St John the Baptist Church Burley
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Burley was originally part of the Parish of Ringwood and it was only separated from it in 1838 when Sir John Lefevre, Lord of the Manor of Burley, gave part of his estate, called Barn Close, for the erection of the first Anglican Church in the village.

The Church of St John the Baptist, Burley was consecrated by Charles Sumner, Bishop of Winchester, on 14th March 1839. It was a simple rectangular building, designed by Charles Underwood, comprising of what is now the nave and choir of the present church. The cost of about £1,000 was raised by local subscription together with a further sum of £1,000 for the building of a Vicarage nearby.

Shortly afterwards a "Dame's School" was built in the churchyard which provided education for local children until the County School was built some fifteen years later.

In 1851 the pews were enclosed and a gallery, reached by an outside staircase, added at the west end. In 1886 the church was stated to be very damp and the seats so ill-arranged that kneeling was impossible for adults. In those days the parish clerk was paid £3 and the organist was paid £5 per year!
A well-known Victorian architect, William Butterfield, designed a new sanctuary, vestry, north porch and organ chamber and these were added in 1886/7. The gallery was removed from the west end and better seating provided.
The 19th century Font is of grey and white marble in which small fossils can be found. It is covered with a carved oak lid.

Between 1936 and 1978 the pews, choir stalls, altar rail, pulpit and lectern, were all replaced with the fine oak ones you see now. Many were given in memory of Burley people, including the interesting communion table by the bookcase made by Thompson's with the famous carved mouse.
In 1955 a Compton organ of three extended ranks replaced the Victorian one, made by Bevington. It is still in use in the Parish Church of Hook in Hampshire. The present organ a Copeman Hart digital electronic one, was installed together with the new sound system in 1998.


The White Ensign over the west door was presented to the parish by the officers and ship's company of HMS Burley in 1958.

In 1967 the Victorian tiled floors in the chancel and sanctuary were replaced with Purbeck marble and Portland stone.

The church room, on the north side of the church, was added in 1974 and enlarged in 1987 to provide meeting rooms, kitchen facilities and storage space. A toilet for the disabled was installed in 2004.   In 2019 a complete refurbishment was undertaken and a Church office was added.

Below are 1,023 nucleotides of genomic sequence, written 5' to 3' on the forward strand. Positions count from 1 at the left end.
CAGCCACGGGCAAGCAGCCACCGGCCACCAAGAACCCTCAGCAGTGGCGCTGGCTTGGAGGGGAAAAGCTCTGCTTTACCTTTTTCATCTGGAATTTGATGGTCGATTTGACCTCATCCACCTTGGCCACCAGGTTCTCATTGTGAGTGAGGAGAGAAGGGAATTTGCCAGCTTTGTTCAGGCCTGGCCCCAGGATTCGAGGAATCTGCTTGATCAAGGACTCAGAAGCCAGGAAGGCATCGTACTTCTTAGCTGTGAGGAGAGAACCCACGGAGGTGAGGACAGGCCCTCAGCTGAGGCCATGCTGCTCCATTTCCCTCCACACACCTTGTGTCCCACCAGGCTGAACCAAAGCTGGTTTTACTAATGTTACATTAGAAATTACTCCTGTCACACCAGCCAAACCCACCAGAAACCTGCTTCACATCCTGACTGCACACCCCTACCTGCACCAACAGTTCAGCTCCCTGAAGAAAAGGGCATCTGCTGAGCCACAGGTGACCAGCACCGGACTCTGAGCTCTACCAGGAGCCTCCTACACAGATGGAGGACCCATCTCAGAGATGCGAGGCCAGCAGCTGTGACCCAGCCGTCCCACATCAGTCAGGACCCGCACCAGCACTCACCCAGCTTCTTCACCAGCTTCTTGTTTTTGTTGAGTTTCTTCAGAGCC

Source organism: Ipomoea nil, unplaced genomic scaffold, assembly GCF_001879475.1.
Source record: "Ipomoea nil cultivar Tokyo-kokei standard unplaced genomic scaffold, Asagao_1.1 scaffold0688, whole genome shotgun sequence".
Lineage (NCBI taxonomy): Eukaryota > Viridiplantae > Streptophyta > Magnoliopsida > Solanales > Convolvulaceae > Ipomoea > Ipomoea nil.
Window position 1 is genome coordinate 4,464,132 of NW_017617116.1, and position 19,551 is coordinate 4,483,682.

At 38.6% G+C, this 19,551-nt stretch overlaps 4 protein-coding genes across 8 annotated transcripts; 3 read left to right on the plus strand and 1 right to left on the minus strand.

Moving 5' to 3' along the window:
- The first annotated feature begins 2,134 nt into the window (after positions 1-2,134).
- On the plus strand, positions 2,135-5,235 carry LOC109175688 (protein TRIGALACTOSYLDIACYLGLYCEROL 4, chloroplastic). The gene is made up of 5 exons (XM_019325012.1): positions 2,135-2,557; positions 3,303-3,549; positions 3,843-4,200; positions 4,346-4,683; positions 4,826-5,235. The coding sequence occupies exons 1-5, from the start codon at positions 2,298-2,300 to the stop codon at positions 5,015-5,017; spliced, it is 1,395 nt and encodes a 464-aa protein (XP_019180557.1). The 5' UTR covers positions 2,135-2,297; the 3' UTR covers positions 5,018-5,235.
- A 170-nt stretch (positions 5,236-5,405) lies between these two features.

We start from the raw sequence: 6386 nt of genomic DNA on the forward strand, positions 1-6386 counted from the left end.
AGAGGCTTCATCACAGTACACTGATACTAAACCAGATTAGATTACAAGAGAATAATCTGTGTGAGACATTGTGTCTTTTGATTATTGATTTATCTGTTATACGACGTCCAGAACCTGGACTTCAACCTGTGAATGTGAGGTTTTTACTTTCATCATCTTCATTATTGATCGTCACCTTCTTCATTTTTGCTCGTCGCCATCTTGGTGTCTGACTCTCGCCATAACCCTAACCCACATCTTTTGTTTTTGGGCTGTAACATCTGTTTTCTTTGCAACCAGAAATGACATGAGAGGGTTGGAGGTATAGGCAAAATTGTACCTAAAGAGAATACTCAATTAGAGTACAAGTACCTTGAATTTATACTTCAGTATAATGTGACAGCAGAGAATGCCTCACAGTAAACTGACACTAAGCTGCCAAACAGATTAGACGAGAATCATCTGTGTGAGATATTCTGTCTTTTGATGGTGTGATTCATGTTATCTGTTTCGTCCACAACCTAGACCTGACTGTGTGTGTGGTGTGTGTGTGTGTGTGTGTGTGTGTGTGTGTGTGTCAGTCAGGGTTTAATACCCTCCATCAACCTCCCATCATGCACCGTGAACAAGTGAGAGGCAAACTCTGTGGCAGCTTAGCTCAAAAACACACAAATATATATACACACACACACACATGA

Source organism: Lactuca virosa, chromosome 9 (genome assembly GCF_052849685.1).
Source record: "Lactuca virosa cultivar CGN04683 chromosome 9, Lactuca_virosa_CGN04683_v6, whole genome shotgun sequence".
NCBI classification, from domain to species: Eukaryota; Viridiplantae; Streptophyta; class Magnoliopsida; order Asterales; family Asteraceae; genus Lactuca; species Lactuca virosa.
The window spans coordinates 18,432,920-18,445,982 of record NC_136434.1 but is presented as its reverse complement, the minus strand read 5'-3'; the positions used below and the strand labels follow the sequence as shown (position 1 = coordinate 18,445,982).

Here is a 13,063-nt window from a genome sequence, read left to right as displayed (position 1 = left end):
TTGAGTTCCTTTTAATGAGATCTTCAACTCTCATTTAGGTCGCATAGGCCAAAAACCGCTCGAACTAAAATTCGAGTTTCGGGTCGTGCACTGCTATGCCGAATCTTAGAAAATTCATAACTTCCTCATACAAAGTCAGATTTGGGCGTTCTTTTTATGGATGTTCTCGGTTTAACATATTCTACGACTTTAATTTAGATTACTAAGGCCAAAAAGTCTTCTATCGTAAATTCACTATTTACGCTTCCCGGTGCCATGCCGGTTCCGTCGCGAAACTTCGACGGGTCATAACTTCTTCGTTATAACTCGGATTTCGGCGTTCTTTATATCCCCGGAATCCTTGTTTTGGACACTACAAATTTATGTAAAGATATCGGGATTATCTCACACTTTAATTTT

Like the windows, the memorial tablets, both in the church and churchyard, tell their own stories of Burley people.

One, in the churchyard not far from the north door, commemorates a Frenchman who sought refuge in England after the Revolution of 1789 and settled in Burley as a nursery-gardener. The inscription reads "In memory of Virtue Fey who departed this life Oct.9.1863 aged 62. Also of William Fey who died July.13.1859 aged 85. By much largeness of heart and enterprise he gave employment to many and his resources provided School Instruction for Burley when it was at that time remote and destitute of any."

A memorial on the north side of the nave bears the delightful legend "Emma Harding. 1873-1976 a faithful member of the congregation who continued to walk to church when past her hundredth year." Another centenarian is commemorated on the next tablet but one. The quality of wording of the memorial tablets repays careful reading. They reflect well the styles of brass and stone tablets over a period of about 100 years.

Hidden amongst the memorial pews and furniture in the nave are two wooden mice, the signature of Thompson who made them. To find them, look carefully at the legs of the small table near the font and at one of the pew seats towards the pulpit.


The stained-glass spans over 100 years, the earliest windows dating from the Victorian restoration of 1886. A new window was installed to celebrate the Millennium in 2000 and another one in 2006 celebrating the life of Sdn Ldr Vernon Churchill Simmonds and all those pilots who took part in the Battle of Britain. Like the memorial tablets on the walls they were nearly all given in memory of Burley people and each has its story to tell.

The east window depicting St John the Baptist in the centre together with St Luke and St Paul was given by William Esdaile, formerly of Burley Manor. His own memorial is the west window showing Faith, Hope and Charity, given by his many friends. The south sanctuary window commemorates the death of a young girl, Ruth, aged 14, and tells the story of our Lord raising a dead girl to life.